Jake is pretty laid back about nursing during the day – when he gets hungry he’s just as easily satisfied with some food as he is with my milk. Nighttime is a different matter, boy is he hooked on nursing. I’m working through ways right now to try to minimize his night nursing because at this point it really is a habit and not a nutritional need, and I think it’s interfering with his ability to sleep more than 2-3 hours at a stretch. So, yeah, working on ways to gently reduce his night nursing, with limited success.
So no, your baby will not nurse forever.
And if you do opt to maintain an extended breastfeeding relationship, it doesn’t mean that you’ll be nursing your 3 year-old with the same frequency you nurse your 3 month-old. People share weird stories about kindergartners lifting their mother’s shirts to nurse in front of other people… extended breastfeeding simply isn’t like that with most people. Just because you nurse past your child’s first birthday doesn’t mean you can’t make rules and set boundaries. Allowing the breastfeeding relationship to continue is not the same as being completely permissive about how the relationship continues. As you probably ascertained from my above timeline, by the time Lane was about 18 months old, nursing for us was largely a private matter. If she asked in public I said no, but that when we were home, she could. Even being the single-minded, intense, willful child she can be, she handled the postponement well; as long as she knew it would happen soon, eventually, she was OK. Remember, your body is still your body, and nobody can or should make you feel forced or manipulated or indebted to do anything with it with which you’re not comfortable.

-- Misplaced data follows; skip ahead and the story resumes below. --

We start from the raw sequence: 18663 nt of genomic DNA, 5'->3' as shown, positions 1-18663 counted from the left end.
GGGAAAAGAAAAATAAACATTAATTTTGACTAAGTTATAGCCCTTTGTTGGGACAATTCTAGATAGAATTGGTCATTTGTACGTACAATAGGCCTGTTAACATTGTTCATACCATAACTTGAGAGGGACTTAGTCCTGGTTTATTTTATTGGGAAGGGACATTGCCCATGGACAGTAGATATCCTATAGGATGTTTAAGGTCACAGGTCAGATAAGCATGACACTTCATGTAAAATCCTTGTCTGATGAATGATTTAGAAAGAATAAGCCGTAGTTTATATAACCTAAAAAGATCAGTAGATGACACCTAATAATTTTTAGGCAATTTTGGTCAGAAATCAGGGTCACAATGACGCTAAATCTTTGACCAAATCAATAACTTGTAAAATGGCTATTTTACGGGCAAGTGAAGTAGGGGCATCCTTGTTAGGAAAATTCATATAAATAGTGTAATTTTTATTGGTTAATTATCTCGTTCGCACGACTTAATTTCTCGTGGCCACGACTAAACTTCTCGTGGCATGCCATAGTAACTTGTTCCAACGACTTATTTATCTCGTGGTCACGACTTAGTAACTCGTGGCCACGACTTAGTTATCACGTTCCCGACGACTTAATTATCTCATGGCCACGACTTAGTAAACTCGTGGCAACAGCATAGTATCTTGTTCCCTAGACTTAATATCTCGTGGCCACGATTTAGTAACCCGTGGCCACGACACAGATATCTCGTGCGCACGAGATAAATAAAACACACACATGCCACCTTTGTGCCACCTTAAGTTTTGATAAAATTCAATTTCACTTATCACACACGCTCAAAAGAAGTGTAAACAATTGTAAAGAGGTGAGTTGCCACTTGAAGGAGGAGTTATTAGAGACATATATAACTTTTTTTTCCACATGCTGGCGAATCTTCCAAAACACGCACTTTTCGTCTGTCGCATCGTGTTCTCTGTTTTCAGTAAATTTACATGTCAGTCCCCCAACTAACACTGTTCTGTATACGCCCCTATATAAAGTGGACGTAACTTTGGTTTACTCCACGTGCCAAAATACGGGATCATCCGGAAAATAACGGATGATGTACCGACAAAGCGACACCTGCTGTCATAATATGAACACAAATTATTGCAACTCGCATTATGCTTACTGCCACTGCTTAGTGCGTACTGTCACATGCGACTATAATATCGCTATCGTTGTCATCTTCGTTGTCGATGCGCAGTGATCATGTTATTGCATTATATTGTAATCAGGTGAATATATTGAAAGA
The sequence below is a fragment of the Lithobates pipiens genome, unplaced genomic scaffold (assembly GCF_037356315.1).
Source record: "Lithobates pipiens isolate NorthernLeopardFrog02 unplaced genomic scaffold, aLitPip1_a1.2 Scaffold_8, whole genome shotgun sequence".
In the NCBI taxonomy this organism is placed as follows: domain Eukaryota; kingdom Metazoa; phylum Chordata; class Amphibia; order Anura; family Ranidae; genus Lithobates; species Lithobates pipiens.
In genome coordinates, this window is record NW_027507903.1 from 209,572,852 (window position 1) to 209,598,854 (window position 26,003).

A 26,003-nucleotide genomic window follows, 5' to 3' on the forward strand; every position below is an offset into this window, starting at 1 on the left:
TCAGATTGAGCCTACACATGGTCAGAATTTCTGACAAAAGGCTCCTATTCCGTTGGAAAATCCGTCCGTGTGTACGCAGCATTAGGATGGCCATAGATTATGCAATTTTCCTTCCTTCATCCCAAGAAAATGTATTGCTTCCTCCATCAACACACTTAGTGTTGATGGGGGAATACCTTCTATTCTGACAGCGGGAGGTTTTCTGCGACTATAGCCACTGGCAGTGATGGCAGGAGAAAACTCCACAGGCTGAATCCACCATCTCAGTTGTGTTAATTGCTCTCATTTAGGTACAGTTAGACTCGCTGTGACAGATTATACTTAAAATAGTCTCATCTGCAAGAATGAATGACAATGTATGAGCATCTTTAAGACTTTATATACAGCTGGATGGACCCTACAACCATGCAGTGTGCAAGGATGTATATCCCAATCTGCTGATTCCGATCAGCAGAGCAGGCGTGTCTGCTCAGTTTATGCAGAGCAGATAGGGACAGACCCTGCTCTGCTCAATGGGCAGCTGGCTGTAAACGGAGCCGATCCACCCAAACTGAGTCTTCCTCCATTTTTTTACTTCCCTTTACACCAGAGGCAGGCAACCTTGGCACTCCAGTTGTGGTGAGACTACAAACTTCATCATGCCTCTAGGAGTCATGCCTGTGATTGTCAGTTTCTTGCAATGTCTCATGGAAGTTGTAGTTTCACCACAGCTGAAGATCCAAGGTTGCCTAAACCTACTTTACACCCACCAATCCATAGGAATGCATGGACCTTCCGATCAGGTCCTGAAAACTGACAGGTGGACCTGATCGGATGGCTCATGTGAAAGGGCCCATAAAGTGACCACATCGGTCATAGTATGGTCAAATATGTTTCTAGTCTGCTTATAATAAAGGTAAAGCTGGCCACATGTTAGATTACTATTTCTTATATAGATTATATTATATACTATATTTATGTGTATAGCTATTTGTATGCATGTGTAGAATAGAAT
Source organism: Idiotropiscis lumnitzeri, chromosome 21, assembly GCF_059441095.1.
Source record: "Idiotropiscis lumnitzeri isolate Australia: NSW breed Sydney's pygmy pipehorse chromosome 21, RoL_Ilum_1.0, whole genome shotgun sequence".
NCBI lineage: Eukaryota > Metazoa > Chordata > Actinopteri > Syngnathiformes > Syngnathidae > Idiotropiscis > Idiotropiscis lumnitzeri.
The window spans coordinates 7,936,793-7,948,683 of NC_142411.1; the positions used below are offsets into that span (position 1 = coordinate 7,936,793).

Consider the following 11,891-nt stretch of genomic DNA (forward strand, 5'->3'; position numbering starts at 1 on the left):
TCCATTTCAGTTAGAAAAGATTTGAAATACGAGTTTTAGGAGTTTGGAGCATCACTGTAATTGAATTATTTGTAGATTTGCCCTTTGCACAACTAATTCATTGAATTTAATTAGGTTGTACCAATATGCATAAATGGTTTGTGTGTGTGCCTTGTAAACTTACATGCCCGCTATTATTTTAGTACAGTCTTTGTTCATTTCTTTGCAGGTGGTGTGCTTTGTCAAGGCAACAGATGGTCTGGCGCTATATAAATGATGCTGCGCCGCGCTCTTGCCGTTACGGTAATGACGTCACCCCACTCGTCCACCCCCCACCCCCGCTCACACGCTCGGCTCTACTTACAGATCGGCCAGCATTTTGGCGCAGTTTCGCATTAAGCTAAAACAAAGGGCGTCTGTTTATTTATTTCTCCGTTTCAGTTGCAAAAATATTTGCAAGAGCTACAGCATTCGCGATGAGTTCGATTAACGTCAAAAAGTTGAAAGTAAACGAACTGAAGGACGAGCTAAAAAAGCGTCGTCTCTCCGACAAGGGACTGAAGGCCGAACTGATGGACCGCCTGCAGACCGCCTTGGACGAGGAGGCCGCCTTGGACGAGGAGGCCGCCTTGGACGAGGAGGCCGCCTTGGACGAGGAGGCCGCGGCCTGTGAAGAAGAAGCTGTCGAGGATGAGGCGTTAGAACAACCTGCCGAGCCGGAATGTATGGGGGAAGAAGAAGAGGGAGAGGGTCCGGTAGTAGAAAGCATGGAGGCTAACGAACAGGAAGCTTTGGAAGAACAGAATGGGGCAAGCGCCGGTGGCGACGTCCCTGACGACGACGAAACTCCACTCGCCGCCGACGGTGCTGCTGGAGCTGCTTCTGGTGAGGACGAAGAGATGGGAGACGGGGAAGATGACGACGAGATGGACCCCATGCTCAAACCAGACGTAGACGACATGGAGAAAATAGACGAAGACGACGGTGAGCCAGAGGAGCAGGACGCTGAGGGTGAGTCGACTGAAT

And, certainly, my way is not the “right” way. It’s not the only way. It’s not the best way. It’s just a way, and it worked for me and my family. It was what was easiest. I have a husband who is crazy supportive of breastfeeding, a family (both mine and his) that isn’t overly meddlesome or outwardly judgmental of extended breastfeeding, and I’m not the sort of person to cave to that sort of pressure anyway. Any breastfeeding is better than no breastfeeding, and while I’ve found it to be one of the most awesome and rewarding things I’ve ever done, and I’ve cherished the breastfeeding relationship I have with my children more than any connection I’ve ever had with another human, breastfeeding is also the most draining, challenging, and selfless things I’ve ever done as well; it is a lot of work and it takes a great amount of willpower to stick with it even when things are going smoothly. Throw in issues like recurring mastitis, a baby who won’t stop biting you, pregnancy and the ensuing breast pain, tandem nursing, etc., and it’s just that much more challenging. So please don’t take this post as an unconditional endorsement of breastfeeding past a year and anything less is subpar. I don’t feel like that’s true at all. If you make it six days, or six months, or six years, you’ve done a great job.